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Police destroy file on Dink murder suspect
The police file on a prime suspect in the murder case of Turkish-Armenian journalist Hrant Dink has been destroyed on grounds that the file was a “state secret,” the private NTV station reported on Wednesday.

Erdal Doğan, lawyer for Dink’s family
The İstanbul court, which is currently trying 19 suspects in the murder of Dink, who was shot outside his newspaper’s office by an ultranationalist teenager in January of this year, had not demanded to see the police files on Erhan Tuncel, a former police informant facing trial for having incited the gunman to kill Dink. The court’s request was turned down by the Intelligence Department, where Tuncel’s file is stored, which said the document was destroyed to protect state secrets.

The prosecutors carrying out the investigation had seen the police file on Tuncel, a former informant who worked for the Trabzon police. However, the file was apparently destroyed before the court had a chance to see the document. Erdal Doğan, a lawyer representing the Dink family, said this was a “legal scandal.” The court denied Doğan’s request for the file a second time, saying it was “confidential.” Doğan said their demands would continue. “This secret cannot be hidden from the court even though it is a state secret. This is a violation of the Law of Procedures,” he said.

Prior to the second hearing of the trial, which was on Monday, tape recordings of a phone conversation between police officer Muhittin Zenit and Tuncel were leaked to the media. The conversation suggests that Zenit knew about the plot to murder Dink earlier. However, the request of Dink’s family lawyers to start an investigation into police officer Zenit in Monday’s hearing was overruled, the report said.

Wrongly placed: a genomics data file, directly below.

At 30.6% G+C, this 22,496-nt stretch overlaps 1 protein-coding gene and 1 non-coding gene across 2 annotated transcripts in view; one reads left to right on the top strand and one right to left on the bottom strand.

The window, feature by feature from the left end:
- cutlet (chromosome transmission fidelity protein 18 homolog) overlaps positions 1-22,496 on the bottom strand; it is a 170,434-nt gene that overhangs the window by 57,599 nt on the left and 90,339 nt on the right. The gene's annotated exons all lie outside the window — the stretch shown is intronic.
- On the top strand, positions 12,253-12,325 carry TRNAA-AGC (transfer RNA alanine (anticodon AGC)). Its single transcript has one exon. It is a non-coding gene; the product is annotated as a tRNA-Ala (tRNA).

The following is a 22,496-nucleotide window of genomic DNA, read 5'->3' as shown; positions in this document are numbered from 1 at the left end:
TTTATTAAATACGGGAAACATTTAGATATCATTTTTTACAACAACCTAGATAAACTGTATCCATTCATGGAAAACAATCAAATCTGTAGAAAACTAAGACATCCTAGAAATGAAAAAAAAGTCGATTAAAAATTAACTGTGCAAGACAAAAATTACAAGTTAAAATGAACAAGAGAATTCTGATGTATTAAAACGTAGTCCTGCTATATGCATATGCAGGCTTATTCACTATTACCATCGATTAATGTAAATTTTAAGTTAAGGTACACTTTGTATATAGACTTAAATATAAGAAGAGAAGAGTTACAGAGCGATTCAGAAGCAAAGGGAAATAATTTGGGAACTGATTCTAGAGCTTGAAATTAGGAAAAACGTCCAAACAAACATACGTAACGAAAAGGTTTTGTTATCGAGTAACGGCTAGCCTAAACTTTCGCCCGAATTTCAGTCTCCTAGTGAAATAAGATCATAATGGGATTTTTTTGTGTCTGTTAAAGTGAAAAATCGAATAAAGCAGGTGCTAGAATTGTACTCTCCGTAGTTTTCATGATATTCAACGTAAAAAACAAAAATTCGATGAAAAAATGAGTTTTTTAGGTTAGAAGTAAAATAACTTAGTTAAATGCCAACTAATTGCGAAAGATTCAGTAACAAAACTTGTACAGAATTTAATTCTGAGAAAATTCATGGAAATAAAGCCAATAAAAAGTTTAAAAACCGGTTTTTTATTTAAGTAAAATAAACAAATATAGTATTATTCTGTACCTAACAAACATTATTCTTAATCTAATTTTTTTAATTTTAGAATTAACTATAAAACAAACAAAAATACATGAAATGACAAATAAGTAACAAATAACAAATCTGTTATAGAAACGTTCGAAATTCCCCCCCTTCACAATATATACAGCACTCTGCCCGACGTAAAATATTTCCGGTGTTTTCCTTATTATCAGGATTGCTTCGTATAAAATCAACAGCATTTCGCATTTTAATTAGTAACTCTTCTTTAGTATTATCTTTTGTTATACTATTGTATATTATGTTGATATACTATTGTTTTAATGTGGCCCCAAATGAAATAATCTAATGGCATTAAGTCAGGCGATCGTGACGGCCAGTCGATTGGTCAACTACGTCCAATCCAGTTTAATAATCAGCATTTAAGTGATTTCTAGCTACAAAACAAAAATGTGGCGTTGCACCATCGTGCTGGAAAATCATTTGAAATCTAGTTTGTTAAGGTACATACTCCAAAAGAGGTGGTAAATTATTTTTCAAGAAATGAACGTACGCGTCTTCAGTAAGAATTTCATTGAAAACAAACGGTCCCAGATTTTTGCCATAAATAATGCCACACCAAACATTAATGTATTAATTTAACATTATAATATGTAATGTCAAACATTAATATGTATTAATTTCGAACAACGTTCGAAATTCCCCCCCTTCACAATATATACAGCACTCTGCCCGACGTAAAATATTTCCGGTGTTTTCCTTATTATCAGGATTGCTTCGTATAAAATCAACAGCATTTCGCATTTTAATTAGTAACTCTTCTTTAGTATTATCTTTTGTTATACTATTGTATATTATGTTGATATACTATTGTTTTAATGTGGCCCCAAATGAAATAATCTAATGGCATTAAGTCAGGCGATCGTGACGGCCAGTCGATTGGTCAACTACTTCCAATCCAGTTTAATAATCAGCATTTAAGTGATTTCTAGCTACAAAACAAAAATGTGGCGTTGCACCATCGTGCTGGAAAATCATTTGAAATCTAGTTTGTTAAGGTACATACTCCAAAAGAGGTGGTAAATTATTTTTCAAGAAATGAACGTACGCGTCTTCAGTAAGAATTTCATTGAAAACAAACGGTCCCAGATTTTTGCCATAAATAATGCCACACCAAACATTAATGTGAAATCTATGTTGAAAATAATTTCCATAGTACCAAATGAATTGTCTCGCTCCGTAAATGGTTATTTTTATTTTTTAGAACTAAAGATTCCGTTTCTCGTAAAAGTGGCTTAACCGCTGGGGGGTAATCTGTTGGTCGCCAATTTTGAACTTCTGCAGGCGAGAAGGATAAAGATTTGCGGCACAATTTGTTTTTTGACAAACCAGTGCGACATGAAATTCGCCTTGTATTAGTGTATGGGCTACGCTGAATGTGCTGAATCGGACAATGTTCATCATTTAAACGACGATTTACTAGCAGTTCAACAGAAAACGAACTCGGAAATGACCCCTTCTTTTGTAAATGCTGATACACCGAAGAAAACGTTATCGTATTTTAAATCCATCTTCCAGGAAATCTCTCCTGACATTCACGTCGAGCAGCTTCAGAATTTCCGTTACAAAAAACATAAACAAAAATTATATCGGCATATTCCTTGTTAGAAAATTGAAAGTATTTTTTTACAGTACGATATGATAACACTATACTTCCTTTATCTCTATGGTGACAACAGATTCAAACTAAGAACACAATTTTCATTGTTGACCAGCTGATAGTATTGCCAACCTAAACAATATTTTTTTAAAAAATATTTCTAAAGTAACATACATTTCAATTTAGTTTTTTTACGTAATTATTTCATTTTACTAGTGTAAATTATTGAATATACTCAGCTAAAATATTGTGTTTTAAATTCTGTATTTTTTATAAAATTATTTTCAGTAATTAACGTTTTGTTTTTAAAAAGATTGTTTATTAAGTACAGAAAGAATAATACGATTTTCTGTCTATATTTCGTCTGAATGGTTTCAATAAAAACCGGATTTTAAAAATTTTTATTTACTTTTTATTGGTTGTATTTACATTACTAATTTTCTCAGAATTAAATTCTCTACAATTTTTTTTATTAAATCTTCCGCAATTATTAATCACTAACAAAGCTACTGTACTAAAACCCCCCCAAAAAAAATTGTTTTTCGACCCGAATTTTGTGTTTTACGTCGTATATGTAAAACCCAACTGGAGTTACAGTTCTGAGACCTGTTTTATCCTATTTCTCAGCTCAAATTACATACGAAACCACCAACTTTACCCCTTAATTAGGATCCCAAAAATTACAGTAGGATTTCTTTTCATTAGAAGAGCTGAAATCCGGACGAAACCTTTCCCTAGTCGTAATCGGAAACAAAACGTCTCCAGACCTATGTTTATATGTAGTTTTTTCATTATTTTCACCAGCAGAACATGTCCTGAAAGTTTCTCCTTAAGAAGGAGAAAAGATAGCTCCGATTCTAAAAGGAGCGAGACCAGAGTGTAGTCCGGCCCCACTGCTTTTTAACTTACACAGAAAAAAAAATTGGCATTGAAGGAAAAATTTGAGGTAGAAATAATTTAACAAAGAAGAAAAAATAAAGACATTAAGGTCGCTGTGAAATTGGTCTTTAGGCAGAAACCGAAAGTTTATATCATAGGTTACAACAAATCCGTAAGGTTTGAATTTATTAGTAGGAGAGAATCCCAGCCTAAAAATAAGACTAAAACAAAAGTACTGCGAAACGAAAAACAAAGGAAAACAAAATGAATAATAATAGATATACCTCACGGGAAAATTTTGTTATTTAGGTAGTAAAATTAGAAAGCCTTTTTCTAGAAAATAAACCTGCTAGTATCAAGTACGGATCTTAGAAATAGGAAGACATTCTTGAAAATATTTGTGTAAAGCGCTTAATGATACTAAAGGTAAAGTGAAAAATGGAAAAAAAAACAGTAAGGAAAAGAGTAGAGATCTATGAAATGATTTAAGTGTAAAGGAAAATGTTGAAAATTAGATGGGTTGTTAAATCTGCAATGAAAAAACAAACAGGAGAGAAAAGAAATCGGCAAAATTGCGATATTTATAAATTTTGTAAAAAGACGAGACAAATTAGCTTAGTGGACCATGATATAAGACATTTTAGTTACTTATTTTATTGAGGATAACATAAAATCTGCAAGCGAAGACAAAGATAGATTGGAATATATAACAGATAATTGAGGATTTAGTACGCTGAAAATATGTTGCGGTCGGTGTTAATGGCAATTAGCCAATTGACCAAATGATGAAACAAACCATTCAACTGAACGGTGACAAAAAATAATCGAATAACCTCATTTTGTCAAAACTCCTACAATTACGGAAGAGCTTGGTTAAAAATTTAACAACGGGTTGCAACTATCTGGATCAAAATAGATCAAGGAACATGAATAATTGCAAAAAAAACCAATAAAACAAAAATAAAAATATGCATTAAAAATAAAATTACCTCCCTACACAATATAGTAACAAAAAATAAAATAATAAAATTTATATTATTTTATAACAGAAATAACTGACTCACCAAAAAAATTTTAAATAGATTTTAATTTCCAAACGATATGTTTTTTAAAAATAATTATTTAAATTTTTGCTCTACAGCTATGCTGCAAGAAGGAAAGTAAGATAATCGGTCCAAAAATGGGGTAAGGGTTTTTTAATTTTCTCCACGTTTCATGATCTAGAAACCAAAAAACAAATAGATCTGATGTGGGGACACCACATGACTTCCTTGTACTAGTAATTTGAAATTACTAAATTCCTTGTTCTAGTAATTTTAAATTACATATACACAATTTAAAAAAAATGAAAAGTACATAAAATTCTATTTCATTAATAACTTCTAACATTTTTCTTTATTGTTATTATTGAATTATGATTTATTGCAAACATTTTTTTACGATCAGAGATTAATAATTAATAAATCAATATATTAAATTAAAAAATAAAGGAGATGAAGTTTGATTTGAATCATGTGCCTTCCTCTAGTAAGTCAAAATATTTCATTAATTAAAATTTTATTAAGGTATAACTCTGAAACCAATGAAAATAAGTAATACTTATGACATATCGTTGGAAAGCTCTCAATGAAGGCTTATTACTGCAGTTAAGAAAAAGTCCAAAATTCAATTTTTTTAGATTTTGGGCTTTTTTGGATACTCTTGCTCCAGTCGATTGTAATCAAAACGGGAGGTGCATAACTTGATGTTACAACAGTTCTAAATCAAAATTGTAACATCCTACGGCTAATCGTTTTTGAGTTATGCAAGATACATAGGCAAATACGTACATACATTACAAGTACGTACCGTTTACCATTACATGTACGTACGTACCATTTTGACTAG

The controversy over Tuncel’s file is likely to deepen concerns over a possible cover-up by state authorities in the murder. Dink’s lawyers have complained that the murder has not been properly investigated and have expressed fears for the independence of the court, reflecting concerns about the possible involvement of Turkey’s so-called “deep state.” The “deep state” is a term coined to describe hard-line nationalists in the bureaucracy and security forces who are prepared to subvert the law for their own political ends.

There were also reports in the Turkish press suggesting that the teenager accused of killing Dink, identified as O.S., was probably attempting to mislead the judges in hopes of winning a reduction in his sentence when he told the court during Monday’s hearing that he regretted his actions and claimed he had carried out the slaying under the influence of drugs.

Blood tests taken immediately after his arrest less than 24 hours after the murder revealed that he had not taken drugs prior to the crime, the reports said.


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